(THIS ARTICLE IS COURTESY OF TRIVIA GENIUS)
Worst ice cream flavors ever created
As Howard Johnson proclaimed in his 1920s hit: I scream, you scream, we all scream for ice cream. Whether it is the joy of hearing the chime of the ice cream truck, planning a visit to your local parlor, or simply purchasing a tub from the grocery store, there’s a great sensory excitement about eating ice cream. Nevertheless, there are flavors that have us screaming in fear rather than pleasure. Here’s a rundown of some of the most obscure ingredients used in our favorite summertime treat.
Akutaq Eskimo Ice Cream
There’s plenty of reasons to visit Alaska and this delicacy served throughout the state’s remote eskimo villages may or may not be one of them. The name akutaq comes from the Yup’ik language and means “something mixed”. While it can include berries, it also has ingredients such as hard animal fat, seal oil, and tundra greens. The frozen element is created by adding freshly fallen snow. Check out what the guys of Bizarre Foods thought about it.
Beef Tongue Flavor
The Japanese have been responsible for some incredibly weird flavors over the years, but adding the content of a fatty cow tongue to a sweet frozen snack has to be the height if insanity. This was once a classic at the former Ice Cream City in Tokyo’s Namco Namja Town. While it may not appeal to most palates, beef tongue ice cream was actually a big hit at the 2008 Yokohama Ice Cream Expo. Saying that, its competition was crab, eel, and raw horse.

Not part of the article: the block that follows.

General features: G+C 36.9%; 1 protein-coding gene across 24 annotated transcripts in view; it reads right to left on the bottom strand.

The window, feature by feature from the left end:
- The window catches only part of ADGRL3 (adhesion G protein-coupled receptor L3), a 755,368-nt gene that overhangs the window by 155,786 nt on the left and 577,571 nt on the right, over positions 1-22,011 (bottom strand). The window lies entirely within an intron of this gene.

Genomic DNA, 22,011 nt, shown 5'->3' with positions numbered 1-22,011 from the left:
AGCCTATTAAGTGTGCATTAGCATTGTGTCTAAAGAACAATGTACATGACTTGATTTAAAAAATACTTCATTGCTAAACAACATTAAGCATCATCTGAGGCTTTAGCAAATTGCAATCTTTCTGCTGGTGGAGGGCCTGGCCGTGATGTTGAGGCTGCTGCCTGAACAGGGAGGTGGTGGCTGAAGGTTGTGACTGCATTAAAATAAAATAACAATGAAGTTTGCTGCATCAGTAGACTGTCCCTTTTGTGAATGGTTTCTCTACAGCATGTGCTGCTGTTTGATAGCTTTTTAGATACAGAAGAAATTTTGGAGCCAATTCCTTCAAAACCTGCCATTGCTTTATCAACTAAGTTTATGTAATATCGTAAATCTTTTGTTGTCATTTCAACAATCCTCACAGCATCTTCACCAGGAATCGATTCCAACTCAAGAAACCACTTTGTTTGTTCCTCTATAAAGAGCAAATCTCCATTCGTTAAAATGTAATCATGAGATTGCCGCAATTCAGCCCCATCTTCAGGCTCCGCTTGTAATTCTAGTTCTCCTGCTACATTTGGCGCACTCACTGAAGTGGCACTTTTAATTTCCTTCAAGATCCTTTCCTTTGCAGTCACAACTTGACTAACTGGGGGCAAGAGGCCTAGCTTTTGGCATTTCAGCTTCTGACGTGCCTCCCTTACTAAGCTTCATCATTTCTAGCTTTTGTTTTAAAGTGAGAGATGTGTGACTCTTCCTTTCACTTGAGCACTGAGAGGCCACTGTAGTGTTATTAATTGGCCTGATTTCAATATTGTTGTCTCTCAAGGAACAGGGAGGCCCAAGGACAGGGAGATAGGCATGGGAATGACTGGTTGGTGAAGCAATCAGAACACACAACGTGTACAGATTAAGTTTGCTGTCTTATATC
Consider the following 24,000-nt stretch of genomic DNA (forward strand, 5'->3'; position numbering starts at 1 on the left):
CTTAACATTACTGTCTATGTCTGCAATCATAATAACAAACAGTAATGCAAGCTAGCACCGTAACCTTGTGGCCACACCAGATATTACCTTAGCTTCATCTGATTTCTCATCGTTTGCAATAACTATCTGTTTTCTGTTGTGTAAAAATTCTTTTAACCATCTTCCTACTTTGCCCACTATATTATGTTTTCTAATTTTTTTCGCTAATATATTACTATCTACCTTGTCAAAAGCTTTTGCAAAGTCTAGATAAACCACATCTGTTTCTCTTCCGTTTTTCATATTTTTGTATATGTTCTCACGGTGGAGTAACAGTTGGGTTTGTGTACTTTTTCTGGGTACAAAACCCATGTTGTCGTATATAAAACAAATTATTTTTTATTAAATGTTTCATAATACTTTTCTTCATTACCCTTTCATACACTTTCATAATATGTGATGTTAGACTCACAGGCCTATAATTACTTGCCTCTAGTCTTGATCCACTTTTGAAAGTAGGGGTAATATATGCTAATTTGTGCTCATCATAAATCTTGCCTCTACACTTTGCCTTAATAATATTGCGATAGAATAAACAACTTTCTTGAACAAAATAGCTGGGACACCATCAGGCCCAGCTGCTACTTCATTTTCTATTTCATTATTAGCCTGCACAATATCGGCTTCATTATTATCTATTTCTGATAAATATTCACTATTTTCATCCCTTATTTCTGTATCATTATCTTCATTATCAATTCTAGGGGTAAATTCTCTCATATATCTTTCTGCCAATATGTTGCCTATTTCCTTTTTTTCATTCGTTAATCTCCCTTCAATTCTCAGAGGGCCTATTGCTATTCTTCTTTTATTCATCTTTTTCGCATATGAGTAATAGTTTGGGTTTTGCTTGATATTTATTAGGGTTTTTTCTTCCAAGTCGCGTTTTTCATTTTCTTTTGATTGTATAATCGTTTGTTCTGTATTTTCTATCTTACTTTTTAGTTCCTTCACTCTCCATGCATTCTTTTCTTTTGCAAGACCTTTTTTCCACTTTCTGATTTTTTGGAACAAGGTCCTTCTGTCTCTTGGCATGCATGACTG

Cheeseburger Ice Cream
In a bid to push culinary boundaries to their limits, a New Jersey diner celebrated National Cheeseburger Day in 2018 by combining two of America’s most-loved foods. Blending cream, ground beef, cheddar cheese, bacon, and more cheddar cheese, they conjured up a truly adventurous snack. Every order came with a side of fries to dip into the ice cream, too. In a variation, food trucks at Florida State Fair have previously served burgers topped with a scoop of Mexican-style fried ice cream.
Craft Beer Flavor
Craft beer is great and available on almost every corner. Ice cream is great and has also been available on every corner for decades. However, should the two ever go together and do they go well together? Enter the Atlanta-based craft beer brewers Frozen Pints, who got the idea after someone spilled beer into an ice cream maker at a party. The result is now tubs of curious pairings such as Honey IPA, Pumpkin Ale, and Cinnamon Espresso Stout ice cream.
If you aren’t familiar with the smell of the durian fruit then perhaps it’s a good thing. Food writer Richard Sterling once described it as “turpentine and onions, garnished with a gym sock.” The odor is so aggressive that it has been prohibited from public spaces in Malaysia, public transport in Singapore, and hotels in Hong Kong, Japan, and Thailand. If you are in New York and fancy tackling this potent charmer then stop by the Chinatown Ice Cream Factory.
Häagen-Dazs has done many excellent things for the ice cream industry, although the SpoonVege range launched in Japan is perhaps a step too far. Apparently the idea was to produce a slightly healthier dessert by adding elements of fruits and vegetables to an already tried, tested, and much-loved recipe. The result was the choice between either tomato and cherry or carrot and orange flavor. Maybe better to eat a plate of greens first and then finish with a pint of cookie dough chip.